Word games, anybody?
Hat trick. Finland has won three straight Olympic hockey games over Russia.
Favorites. The Russians have not won a hockey medal since picking up bronze in 2002. Why would anybody expect gold here? Is it because the storyline was so good? Goalie Tuuka Rask was simply being honest when he said, “The real measuring stick is Canada and we played a great game against them.”
Teamwork. We’ll leave this one to Jokinen.
“Whoever plays for this team, they do the same thing,” Jokinen said. “We’re big believers that it doesn’t matter who you are, where you come from, where you play … once you put the jerseys on, there is pride. “
LET’S ALL SING THE FINNISH NATIONAL ANTHEM!
(Looks for words.)
Uh, you first.
Washington Capitals. Ovechkin’s NHL team, like the ice, melts every spring. The Caps’ annual playoff disintegration cannot be pinned on Ovi, and neither can this. He is a transcendent player on most nights. But if he is crushed right now, then at least he is used to it.
Catastrophe. Well, that one is harder to define.
The Russians had the third-best roster here, behind Canada and the U.S., and this is one-and-done hockey, which is highly unpredictable. So in a pure hockey sense, this is not even surprising, let alone a catastrophe.
Maybe the fans knew it. The country certainly is desperate for Olympic hockey gold, but truth be told, the Russian stars have played in much louder buildings in the NHL. If you have ever seen Calgary Flames fans at their seats, cheering, 20 minutes before the puck drops in a Stanley Cup playoff game, the atmosphere at Bolshoy Ice Dome would have felt minor-league to you.
I don’t know if the fans were nervous, or didn’t take Finland seriously at the start, or don’t normally cheer like North American crowds. But the cumulative effect was that the Russians had the immense pressure of winning at home without a boisterous crowd on their side.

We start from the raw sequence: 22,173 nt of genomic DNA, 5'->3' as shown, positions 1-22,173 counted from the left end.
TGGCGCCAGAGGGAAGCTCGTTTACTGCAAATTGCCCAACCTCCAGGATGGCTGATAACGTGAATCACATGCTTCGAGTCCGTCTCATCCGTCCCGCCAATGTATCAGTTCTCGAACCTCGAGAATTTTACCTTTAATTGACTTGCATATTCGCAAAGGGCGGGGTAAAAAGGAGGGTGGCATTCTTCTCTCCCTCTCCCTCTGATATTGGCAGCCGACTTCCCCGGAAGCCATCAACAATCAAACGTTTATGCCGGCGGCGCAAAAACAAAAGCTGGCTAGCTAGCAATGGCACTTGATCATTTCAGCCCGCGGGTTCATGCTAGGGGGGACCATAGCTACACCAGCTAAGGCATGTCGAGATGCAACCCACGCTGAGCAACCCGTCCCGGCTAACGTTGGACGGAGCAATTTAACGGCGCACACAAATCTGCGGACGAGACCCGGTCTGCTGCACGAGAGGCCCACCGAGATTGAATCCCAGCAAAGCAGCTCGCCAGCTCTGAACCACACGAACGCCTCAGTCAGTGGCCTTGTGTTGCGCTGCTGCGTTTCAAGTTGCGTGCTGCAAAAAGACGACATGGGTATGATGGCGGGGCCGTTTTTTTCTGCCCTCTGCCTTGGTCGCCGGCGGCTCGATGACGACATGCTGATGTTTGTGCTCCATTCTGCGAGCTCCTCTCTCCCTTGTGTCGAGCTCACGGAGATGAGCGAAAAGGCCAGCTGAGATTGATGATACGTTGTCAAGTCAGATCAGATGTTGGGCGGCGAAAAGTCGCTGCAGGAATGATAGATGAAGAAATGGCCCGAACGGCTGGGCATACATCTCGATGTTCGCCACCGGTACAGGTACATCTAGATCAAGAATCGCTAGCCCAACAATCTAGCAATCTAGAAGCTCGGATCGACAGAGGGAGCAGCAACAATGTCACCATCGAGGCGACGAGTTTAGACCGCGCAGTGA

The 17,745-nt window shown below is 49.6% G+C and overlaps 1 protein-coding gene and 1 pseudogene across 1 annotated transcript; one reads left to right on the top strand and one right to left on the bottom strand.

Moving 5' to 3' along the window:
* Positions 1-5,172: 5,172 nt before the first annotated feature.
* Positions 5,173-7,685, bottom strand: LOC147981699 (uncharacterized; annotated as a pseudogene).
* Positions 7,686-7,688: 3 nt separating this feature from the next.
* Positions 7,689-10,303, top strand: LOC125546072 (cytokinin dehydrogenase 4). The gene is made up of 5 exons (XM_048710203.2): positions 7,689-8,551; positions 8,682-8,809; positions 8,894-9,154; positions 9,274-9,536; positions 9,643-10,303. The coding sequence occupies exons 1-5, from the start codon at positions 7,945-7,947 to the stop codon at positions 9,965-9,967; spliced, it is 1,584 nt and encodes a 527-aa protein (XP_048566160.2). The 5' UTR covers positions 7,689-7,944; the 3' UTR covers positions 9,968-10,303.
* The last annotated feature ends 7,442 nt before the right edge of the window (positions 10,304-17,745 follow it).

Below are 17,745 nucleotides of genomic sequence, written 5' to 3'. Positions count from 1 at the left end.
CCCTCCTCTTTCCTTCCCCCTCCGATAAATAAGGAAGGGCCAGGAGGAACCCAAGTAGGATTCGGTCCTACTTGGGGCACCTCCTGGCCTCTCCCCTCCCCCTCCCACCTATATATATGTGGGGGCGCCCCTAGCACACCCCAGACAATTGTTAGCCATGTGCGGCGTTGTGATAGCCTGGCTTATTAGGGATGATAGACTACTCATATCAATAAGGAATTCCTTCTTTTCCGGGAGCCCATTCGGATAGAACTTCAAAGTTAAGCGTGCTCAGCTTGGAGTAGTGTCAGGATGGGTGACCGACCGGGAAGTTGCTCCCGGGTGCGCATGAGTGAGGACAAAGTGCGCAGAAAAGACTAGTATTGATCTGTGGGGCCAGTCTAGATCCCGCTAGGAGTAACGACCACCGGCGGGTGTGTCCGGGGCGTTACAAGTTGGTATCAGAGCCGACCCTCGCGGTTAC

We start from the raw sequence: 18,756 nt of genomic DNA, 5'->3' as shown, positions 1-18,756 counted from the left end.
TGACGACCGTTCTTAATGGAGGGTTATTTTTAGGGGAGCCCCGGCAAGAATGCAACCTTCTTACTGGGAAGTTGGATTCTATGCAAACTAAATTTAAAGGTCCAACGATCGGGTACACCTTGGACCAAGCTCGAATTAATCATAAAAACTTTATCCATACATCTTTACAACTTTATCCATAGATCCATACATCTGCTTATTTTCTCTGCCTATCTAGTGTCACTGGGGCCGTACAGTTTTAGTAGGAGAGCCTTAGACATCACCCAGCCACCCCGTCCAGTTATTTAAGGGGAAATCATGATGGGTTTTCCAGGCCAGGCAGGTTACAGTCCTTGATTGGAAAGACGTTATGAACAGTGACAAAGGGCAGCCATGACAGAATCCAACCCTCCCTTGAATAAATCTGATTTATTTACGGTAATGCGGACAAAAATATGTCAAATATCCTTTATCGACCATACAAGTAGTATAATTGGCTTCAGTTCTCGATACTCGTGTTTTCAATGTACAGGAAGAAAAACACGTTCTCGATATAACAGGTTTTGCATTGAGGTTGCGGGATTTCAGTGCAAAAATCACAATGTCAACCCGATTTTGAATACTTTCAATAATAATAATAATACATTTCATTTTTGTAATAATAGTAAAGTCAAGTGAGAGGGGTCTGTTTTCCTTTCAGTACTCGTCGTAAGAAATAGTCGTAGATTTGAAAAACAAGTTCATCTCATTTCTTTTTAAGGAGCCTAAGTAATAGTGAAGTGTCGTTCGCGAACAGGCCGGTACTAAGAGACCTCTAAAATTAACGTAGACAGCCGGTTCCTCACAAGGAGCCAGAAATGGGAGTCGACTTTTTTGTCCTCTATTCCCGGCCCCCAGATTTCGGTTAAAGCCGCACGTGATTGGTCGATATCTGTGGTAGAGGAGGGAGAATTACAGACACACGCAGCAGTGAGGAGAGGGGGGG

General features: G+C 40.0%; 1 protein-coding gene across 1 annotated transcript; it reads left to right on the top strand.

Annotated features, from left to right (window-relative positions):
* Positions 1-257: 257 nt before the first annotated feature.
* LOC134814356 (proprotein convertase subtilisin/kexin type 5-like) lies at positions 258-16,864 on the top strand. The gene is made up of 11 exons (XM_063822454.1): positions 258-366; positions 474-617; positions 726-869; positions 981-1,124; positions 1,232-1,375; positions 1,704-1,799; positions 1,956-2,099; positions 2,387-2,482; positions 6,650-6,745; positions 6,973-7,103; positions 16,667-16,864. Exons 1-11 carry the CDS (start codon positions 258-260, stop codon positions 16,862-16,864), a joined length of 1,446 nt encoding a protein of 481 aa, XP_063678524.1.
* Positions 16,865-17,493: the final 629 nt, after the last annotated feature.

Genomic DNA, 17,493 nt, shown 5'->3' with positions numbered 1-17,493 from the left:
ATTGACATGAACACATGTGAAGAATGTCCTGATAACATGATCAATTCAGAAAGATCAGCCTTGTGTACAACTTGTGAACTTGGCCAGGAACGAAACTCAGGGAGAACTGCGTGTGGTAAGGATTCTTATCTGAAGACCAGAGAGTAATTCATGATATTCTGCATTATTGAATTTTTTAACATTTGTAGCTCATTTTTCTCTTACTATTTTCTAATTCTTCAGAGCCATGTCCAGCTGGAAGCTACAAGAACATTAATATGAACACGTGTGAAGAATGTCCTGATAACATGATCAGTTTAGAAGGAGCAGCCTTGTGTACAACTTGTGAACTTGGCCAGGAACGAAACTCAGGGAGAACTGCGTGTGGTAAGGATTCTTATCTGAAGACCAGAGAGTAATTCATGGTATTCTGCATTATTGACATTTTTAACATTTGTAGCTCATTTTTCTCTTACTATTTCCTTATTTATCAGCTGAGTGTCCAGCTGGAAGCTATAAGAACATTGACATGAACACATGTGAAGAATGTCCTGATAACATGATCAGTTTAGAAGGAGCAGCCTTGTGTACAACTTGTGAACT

Bilyaletdinov was asked if these Olympics could be a success for Russia when the hockey team did so poorly? He finessed his way out of it -- no coach in Russia is dumb enough to call these Games a failure. But the question was more interesting than the answer, because in a way, the hockey team and the Games themselves are intertwined.
The Sochi Olympics are a carefully orchestrated attempt for Vladimir Putin to showcase the new Russia: a land of prosperity and power. That is Putin’s narrative. Here is the analysis: Thanks to these Olympics, more foreigners than ever know about Putin’s corruption, suppression of free speech and oppression of homosexuals.
Finland 3, Russia 1 was not a referendum on a nation’s social progress. It was a hockey game, nothing more. But the hockey team was supposed to be the symbol of Putin’s Russia, more likable than its Cold War predecessors but just as frightening. These Olympics have exposed the flaws in a regime and a team. The Russian squad had gold-medal names but lost in the quarterfinals. Paper champions, up in flames.